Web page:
The Pomegranate Tree: In ancient Greece / Rome, pomegranates were the sacred food of the underworld goddess Persephone / Kore.
In Jerusalem, Jewish priests wore a tunic and from its hem hung pomegranates alternated with gold bells that rang so the priests would not die when they entered the Temple and when they came out (Exodus 28:33-35).
Pomegranates decorated the capitals on top of the pillars of the Temple (1 Kings 7:42).
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The Grape Vine: According to the Jewish Torah (Christian Old Testament), Noah and his family were the sole survivors of the flood that destroyed the world. After Noah gave thanks to his Lord, he planted a vineyard (Genesis 9:20).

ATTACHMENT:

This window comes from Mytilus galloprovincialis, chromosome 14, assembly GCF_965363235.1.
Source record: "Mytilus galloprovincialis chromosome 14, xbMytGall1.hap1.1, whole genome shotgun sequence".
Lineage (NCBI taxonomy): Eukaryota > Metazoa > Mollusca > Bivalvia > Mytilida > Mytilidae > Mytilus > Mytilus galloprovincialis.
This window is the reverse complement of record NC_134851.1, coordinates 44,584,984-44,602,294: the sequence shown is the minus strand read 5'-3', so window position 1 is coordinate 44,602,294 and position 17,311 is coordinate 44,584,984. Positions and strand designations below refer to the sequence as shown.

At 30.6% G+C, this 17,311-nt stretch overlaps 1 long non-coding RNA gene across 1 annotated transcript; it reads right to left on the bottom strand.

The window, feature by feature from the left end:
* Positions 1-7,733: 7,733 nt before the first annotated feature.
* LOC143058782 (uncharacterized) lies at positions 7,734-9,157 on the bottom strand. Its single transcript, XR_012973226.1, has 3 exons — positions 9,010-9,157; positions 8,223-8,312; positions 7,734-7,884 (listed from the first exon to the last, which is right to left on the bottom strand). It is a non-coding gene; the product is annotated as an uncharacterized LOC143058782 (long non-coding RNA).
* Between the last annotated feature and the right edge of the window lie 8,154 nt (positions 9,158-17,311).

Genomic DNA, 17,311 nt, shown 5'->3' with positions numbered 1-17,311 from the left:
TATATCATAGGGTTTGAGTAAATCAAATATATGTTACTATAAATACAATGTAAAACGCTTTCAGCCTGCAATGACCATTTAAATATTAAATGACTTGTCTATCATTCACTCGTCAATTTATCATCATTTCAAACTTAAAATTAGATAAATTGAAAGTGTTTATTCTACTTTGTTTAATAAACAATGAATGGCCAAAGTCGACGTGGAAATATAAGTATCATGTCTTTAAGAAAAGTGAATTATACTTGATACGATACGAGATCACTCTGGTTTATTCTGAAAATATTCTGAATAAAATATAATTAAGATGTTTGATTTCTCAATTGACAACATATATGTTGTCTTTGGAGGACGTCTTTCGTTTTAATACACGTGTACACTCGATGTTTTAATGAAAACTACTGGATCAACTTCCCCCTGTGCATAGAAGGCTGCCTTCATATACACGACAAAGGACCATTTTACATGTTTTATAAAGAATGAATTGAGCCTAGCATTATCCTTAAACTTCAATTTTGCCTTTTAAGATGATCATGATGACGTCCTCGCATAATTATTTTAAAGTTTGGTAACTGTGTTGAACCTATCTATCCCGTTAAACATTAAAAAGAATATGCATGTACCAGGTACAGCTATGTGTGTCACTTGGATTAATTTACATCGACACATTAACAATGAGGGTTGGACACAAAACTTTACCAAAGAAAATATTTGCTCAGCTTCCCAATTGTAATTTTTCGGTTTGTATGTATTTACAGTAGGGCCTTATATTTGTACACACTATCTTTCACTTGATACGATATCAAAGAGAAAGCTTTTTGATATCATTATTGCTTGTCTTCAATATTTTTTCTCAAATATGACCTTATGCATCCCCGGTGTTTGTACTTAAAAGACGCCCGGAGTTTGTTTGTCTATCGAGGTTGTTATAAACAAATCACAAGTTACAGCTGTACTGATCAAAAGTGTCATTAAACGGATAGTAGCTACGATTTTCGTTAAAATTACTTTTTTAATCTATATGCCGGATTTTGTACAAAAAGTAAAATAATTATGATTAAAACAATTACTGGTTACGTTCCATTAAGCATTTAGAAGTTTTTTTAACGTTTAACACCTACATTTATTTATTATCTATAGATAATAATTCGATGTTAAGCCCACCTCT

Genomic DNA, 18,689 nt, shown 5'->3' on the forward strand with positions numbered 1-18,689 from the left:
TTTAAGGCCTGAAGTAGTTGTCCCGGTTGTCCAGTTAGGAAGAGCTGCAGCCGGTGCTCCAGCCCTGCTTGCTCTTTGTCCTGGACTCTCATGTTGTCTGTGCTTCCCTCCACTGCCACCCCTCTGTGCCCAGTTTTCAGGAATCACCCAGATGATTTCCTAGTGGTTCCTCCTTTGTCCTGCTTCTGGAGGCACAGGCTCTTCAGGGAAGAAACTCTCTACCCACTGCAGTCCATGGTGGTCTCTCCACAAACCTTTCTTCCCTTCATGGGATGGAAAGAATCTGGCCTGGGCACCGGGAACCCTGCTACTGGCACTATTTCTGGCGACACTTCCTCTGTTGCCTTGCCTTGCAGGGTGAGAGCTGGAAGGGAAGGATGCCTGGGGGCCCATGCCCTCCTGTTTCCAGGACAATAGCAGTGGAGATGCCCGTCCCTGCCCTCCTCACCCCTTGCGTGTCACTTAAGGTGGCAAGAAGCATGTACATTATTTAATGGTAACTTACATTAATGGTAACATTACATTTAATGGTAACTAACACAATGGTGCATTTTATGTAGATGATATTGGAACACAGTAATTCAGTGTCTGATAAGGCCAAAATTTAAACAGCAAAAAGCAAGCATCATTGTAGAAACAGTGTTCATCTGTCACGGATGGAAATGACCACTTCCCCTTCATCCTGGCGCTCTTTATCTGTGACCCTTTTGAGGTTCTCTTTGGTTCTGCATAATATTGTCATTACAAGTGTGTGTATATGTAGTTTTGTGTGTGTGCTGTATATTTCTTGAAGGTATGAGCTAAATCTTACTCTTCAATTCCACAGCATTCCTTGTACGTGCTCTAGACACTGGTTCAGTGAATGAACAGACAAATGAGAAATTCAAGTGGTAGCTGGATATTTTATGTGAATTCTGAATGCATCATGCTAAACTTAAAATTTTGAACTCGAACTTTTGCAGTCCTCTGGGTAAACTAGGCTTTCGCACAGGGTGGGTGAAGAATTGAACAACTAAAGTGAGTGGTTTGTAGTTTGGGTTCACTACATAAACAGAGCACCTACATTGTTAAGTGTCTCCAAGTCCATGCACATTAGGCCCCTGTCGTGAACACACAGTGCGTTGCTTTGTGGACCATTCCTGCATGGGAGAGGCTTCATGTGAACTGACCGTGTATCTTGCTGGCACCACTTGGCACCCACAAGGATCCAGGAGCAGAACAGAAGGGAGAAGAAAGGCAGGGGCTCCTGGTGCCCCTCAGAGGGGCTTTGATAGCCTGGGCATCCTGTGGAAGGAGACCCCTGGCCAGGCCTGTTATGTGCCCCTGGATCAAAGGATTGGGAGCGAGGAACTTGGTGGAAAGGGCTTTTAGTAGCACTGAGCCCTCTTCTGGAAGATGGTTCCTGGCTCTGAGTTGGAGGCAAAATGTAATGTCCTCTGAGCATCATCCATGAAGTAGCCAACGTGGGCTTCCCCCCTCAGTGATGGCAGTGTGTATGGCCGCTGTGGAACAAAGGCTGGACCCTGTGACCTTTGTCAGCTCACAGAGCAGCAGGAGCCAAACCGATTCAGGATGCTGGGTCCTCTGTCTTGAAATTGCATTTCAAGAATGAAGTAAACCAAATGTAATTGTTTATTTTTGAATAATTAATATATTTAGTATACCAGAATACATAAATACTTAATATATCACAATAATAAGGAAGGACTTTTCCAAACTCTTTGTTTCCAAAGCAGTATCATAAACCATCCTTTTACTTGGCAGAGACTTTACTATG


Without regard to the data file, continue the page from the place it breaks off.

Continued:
The Golden Vine in the Temple of Jerusalem: Tacitus mentioned the Golden Vine that stood over the entrance of the sanctuary in his description of the taking of Jerusalem in 63 BCE by the Roman army. Josephus wrote in his The Jewish War that large grape-clusters hung over the trained posts of the Golden Vine. The priests would stand in front of the Golden Vine and recite the Priestly Blessing.
In ancient Greece, the god Dionysos was the god of the vine and Romans worshipped the vine god Bacchus. The splendor of truth in wine, "In vino veritas," became their salutation.
In the New Testament Gospel of John (15:1), Jesus said: I am the true vine.
Muslims do not tend vineyards. However, in their Paradise flow four rivers and one of them has delectable wine; the others offer water, milk, and honey (Koran. Sura 47:15).